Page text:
The Indian wedding has dates, venues, three documents in progress (schedule; historical and religious contexts, with footnotes; visa procedures, a beginner's guide) a vague guest list, invitation wording if not actual invitations (I drafted this yesterday while putting up with heckling from all sides), a cast of thousands, and a certain sense that Things Are Getting Done. Not by me, I hasten to add. But done.

My to-do list is still in three parts and synced between three devices. But... hurrah? I think?

(I think I shall pre-emptively declare 2014 the Year of the Hammock, With No To-Do Lists At All.)

(I hope to begin it in a houseboat in Srinagar.)
raven: Daniel Jackson wearing Abydonian robes covering his head, light behind him, text: "Take action if you dare" (sg1 - ascended daniel)
This week, I have:

-had a quick but joyful lunch with [personal profile] gavagai at King's Cross (we talked mostly about food and Captain Vorpatril's Alliance, and how it's impossible to make pointed satirical jokes about this government, because a couple of weeks later it becomes, as she put it, gentle observational comedy - this after she said that I'm lucky I began my job before the concept of a professional training contract becomes an unpaid internship; I pointed out that the SRA has just abolished our minimum salary);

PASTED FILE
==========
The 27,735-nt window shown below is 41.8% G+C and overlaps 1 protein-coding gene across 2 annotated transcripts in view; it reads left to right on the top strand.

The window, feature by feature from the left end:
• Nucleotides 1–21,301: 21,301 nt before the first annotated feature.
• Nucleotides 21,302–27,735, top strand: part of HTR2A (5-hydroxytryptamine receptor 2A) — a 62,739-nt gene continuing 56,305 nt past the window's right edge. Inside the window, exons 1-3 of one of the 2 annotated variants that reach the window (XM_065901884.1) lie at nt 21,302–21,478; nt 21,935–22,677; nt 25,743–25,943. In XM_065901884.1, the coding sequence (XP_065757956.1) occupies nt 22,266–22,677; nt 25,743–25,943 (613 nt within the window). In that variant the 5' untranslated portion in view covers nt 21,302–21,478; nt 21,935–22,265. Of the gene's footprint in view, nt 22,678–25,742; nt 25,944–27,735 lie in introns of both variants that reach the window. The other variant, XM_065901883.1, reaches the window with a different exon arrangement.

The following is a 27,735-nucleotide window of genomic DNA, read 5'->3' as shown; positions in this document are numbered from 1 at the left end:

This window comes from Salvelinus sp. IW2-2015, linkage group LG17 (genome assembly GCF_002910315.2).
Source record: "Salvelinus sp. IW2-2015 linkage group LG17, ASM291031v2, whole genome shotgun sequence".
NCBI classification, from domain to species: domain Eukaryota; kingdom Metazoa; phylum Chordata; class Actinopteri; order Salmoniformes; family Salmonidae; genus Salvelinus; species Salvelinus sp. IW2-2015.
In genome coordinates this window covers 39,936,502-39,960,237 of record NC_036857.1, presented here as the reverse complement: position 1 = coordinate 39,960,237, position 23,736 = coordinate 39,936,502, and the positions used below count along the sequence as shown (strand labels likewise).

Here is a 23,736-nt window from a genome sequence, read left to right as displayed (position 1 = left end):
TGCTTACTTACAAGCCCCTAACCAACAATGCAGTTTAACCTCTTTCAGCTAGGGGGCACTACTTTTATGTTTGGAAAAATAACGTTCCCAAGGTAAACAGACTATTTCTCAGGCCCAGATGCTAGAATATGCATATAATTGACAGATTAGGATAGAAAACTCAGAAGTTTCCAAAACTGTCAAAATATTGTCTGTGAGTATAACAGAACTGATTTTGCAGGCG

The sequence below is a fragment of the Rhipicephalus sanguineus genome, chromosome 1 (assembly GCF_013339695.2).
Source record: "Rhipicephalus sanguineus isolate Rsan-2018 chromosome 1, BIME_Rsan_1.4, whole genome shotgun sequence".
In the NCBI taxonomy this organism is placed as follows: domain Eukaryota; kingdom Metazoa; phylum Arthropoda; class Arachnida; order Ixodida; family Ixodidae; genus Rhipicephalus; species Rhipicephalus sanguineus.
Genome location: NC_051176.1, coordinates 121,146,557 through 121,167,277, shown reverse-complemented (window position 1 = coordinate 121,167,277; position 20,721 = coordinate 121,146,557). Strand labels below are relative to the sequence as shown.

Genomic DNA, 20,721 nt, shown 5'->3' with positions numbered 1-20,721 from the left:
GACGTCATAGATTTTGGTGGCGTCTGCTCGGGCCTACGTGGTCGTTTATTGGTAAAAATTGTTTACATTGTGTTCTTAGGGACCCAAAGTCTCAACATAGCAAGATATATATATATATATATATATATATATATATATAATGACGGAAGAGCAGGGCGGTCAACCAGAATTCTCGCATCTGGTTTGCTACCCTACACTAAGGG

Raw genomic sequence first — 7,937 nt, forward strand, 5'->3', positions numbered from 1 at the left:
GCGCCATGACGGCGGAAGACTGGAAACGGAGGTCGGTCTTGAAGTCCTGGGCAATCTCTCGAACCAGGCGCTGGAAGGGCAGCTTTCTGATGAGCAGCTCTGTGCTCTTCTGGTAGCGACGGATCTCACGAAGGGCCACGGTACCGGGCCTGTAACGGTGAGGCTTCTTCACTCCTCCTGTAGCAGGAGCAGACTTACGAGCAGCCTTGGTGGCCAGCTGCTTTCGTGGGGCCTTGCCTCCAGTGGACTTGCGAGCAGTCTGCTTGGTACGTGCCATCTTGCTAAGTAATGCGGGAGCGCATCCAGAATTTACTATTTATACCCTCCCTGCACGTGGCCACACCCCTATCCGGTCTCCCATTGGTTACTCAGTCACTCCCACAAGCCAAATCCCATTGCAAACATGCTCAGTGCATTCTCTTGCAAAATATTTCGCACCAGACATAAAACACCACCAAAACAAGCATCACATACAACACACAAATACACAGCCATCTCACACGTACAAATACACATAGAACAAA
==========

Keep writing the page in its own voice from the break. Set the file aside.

-spent several hours on Thursday at the annual property networking event (surreal in the extreme - when skipping out of the building at 3pm to get a lift out to the village, the other trainee, J., and I were stopped by the managing partner and asked where we were going; we gave him a sweet chorus of "Comm prop pétanque!" and his expression will stay with me)